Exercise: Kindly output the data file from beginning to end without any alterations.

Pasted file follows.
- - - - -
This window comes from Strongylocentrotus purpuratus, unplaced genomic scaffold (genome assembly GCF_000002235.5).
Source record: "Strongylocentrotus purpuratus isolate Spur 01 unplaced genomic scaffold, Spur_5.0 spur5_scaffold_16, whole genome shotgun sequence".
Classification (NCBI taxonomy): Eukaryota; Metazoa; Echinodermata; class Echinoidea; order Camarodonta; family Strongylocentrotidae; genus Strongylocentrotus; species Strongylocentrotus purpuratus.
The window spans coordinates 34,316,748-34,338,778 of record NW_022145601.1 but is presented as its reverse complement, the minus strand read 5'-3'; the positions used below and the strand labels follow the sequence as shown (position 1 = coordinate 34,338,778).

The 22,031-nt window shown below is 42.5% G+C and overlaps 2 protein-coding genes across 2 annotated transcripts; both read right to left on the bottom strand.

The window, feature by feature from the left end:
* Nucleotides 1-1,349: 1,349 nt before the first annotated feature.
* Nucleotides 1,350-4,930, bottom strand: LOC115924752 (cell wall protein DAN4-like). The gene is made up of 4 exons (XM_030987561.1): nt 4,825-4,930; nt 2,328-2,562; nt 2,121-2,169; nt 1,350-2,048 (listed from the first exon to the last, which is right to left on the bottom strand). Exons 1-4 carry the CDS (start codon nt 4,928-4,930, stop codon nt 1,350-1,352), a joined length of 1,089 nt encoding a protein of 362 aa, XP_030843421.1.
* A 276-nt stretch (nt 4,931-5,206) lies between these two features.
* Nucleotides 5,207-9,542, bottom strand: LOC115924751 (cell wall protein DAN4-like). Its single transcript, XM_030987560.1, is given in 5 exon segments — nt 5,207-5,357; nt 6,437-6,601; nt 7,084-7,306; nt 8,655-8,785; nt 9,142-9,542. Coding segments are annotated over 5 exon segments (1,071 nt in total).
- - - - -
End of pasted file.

This window comes from Strongylocentrotus purpuratus, unplaced genomic scaffold (genome assembly GCF_000002235.5).
Source record: "Strongylocentrotus purpuratus isolate Spur 01 unplaced genomic scaffold, Spur_5.0 spur5_scaffold_16, whole genome shotgun sequence".
Classification (NCBI taxonomy): Eukaryota; Metazoa; Echinodermata; class Echinoidea; order Camarodonta; family Strongylocentrotidae; genus Strongylocentrotus; species Strongylocentrotus purpuratus.
The window spans coordinates 34,316,748-34,338,778 of record NW_022145601.1 but is presented as its reverse complement, the minus strand read 5'-3'; the positions used below and the strand labels follow the sequence as shown (position 1 = coordinate 34,338,778).

The 22,031-nt window shown below is 42.5% G+C and overlaps 2 protein-coding genes across 2 annotated transcripts; both read right to left on the bottom strand.

The window, feature by feature from the left end:
* Nucleotides 1-1,349: 1,349 nt before the first annotated feature.
* Nucleotides 1,350-4,930, bottom strand: LOC115924752 (cell wall protein DAN4-like). The gene is made up of 4 exons (XM_030987561.1): nt 4,825-4,930; nt 2,328-2,562; nt 2,121-2,169; nt 1,350-2,048 (listed from the first exon to the last, which is right to left on the bottom strand). Exons 1-4 carry the CDS (start codon nt 4,928-4,930, stop codon nt 1,350-1,352), a joined length of 1,089 nt encoding a protein of 362 aa, XP_030843421.1.
* A 276-nt stretch (nt 4,931-5,206) lies between these two features.
* Nucleotides 5,207-9,542, bottom strand: LOC115924751 (cell wall protein DAN4-like). Its single transcript, XM_030987560.1, is given in 5 exon segments — nt 5,207-5,357; nt 6,437-6,601; nt 7,084-7,306; nt 8,655-8,785; nt 9,142-9,542. Coding segments are annotated over 5 exon segments (1,071 nt in total).